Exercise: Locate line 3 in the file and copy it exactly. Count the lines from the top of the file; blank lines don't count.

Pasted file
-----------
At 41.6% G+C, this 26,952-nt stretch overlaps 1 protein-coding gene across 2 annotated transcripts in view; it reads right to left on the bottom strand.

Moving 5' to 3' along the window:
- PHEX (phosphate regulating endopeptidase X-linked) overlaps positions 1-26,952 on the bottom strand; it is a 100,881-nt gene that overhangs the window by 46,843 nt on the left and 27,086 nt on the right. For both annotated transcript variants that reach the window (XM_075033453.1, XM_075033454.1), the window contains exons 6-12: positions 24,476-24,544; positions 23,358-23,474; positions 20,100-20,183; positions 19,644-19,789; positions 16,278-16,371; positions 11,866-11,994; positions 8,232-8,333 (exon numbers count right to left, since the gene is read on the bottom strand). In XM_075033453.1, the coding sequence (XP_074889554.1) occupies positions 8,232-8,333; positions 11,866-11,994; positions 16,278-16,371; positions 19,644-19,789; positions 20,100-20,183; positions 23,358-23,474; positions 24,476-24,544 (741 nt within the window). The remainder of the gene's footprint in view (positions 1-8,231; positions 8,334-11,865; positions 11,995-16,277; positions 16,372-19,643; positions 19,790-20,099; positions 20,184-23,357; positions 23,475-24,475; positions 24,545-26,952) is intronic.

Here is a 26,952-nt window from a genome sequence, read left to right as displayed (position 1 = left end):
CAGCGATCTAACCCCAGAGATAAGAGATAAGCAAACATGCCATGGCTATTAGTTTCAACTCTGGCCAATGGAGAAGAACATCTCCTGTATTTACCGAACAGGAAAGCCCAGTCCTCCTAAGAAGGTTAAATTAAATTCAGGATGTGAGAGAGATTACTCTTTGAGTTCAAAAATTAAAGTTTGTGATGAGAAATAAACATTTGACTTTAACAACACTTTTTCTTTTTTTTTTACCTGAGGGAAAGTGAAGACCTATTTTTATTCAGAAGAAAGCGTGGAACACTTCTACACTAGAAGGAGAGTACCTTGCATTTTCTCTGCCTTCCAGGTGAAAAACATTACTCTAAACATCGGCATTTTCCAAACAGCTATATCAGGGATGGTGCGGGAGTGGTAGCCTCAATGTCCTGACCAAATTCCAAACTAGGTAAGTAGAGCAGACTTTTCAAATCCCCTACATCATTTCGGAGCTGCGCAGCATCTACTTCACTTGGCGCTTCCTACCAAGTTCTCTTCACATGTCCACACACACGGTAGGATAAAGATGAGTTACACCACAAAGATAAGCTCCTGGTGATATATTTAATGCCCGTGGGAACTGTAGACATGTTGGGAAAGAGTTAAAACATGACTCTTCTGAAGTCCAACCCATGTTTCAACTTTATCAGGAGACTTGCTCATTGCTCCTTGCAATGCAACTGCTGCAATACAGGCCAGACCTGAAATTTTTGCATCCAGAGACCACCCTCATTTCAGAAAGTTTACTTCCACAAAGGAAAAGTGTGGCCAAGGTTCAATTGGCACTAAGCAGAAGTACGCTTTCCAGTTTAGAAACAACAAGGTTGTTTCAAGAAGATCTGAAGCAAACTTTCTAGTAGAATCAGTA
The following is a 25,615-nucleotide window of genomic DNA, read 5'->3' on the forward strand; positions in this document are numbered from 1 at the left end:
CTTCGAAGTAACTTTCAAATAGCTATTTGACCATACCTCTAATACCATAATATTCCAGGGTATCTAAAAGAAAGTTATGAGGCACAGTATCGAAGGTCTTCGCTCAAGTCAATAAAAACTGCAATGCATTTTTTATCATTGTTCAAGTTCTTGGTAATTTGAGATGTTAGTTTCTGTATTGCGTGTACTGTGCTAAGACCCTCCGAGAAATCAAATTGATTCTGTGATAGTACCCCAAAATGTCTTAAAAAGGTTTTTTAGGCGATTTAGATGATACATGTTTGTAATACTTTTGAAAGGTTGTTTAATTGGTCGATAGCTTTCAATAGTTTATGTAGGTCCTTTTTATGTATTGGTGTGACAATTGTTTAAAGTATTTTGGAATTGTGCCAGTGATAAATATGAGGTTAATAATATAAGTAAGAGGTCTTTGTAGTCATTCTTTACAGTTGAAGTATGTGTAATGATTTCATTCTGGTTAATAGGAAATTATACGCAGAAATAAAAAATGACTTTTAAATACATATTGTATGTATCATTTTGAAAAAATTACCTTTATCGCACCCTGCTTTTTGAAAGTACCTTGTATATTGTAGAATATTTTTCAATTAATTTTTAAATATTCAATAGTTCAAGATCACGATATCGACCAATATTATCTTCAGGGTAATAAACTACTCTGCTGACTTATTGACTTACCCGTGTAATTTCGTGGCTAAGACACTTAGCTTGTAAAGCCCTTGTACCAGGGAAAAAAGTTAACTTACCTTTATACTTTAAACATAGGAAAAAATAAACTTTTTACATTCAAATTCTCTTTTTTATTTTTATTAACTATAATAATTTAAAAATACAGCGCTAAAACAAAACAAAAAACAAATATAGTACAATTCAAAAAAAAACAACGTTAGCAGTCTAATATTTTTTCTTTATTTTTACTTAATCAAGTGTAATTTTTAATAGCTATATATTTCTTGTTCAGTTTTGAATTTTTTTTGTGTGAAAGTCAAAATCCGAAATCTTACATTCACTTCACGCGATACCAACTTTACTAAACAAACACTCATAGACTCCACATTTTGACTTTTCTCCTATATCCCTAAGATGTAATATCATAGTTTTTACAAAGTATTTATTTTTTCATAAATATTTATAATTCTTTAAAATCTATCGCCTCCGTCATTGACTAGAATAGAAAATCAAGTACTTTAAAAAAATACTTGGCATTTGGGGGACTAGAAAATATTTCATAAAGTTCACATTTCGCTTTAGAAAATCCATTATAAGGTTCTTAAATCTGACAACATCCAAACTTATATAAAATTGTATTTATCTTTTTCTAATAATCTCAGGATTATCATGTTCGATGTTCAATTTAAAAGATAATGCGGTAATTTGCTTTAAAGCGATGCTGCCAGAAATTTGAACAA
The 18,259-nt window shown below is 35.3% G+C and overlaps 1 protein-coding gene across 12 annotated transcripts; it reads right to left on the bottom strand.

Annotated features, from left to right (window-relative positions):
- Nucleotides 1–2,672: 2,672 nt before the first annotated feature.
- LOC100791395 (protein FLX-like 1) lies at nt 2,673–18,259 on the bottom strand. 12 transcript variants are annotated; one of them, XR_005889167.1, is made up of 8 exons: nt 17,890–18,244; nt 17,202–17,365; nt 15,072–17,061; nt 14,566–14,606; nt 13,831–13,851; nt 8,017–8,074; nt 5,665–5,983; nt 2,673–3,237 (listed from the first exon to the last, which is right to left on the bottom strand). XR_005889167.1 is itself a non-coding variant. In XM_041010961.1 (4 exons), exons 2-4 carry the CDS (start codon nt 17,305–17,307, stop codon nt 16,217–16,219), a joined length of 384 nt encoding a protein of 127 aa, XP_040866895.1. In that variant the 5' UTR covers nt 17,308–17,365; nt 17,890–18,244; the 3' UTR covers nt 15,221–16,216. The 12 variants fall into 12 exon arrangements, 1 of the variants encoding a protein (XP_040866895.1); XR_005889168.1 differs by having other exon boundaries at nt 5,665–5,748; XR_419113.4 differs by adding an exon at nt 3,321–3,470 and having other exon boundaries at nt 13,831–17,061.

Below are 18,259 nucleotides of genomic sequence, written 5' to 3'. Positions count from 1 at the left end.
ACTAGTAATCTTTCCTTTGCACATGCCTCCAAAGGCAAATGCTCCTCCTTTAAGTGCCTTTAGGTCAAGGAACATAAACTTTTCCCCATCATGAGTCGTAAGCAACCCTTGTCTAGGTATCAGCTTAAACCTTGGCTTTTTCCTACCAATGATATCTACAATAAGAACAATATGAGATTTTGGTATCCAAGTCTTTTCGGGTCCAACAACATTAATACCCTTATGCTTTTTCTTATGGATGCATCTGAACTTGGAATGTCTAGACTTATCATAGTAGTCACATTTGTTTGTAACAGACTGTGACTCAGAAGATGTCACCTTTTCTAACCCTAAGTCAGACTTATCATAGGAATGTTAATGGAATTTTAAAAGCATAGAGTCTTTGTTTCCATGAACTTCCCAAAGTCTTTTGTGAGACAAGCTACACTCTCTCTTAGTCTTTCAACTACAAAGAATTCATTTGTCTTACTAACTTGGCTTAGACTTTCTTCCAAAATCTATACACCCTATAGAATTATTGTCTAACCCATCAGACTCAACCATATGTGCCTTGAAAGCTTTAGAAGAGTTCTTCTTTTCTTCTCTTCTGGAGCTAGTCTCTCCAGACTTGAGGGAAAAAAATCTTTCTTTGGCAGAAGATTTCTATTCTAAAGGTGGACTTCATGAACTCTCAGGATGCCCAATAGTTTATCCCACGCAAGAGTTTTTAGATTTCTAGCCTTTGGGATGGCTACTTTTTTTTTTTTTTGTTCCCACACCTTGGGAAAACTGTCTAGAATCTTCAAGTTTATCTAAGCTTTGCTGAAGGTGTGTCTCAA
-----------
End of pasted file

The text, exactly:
- PHEX (phosphate regulating endopeptidase X-linked) overlaps positions 1-26,952 on the bottom strand; it is a 100,881-nt gene that overhangs the window by 46,843 nt on the left and 27,086 nt on the right. For both annotated transcript variants that reach the window (XM_075033453.1, XM_075033454.1), the window contains exons 6-12: positions 24,476-24,544; positions 23,358-23,474; positions 20,100-20,183; positions 19,644-19,789; positions 16,278-16,371; positions 11,866-11,994; positions 8,232-8,333 (exon numbers count right to left, since the gene is read on the bottom strand). In XM_075033453.1, the coding sequence (XP_074889554.1) occupies positions 8,232-8,333; positions 11,866-11,994; positions 16,278-16,371; positions 19,644-19,789; positions 20,100-20,183; positions 23,358-23,474; positions 24,476-24,544 (741 nt within the window). The remainder of the gene's footprint in view (positions 1-8,231; positions 8,334-11,865; positions 11,995-16,277; positions 16,372-19,643; positions 19,790-20,099; positions 20,184-23,357; positions 23,475-24,475; positions 24,545-26,952) is intronic.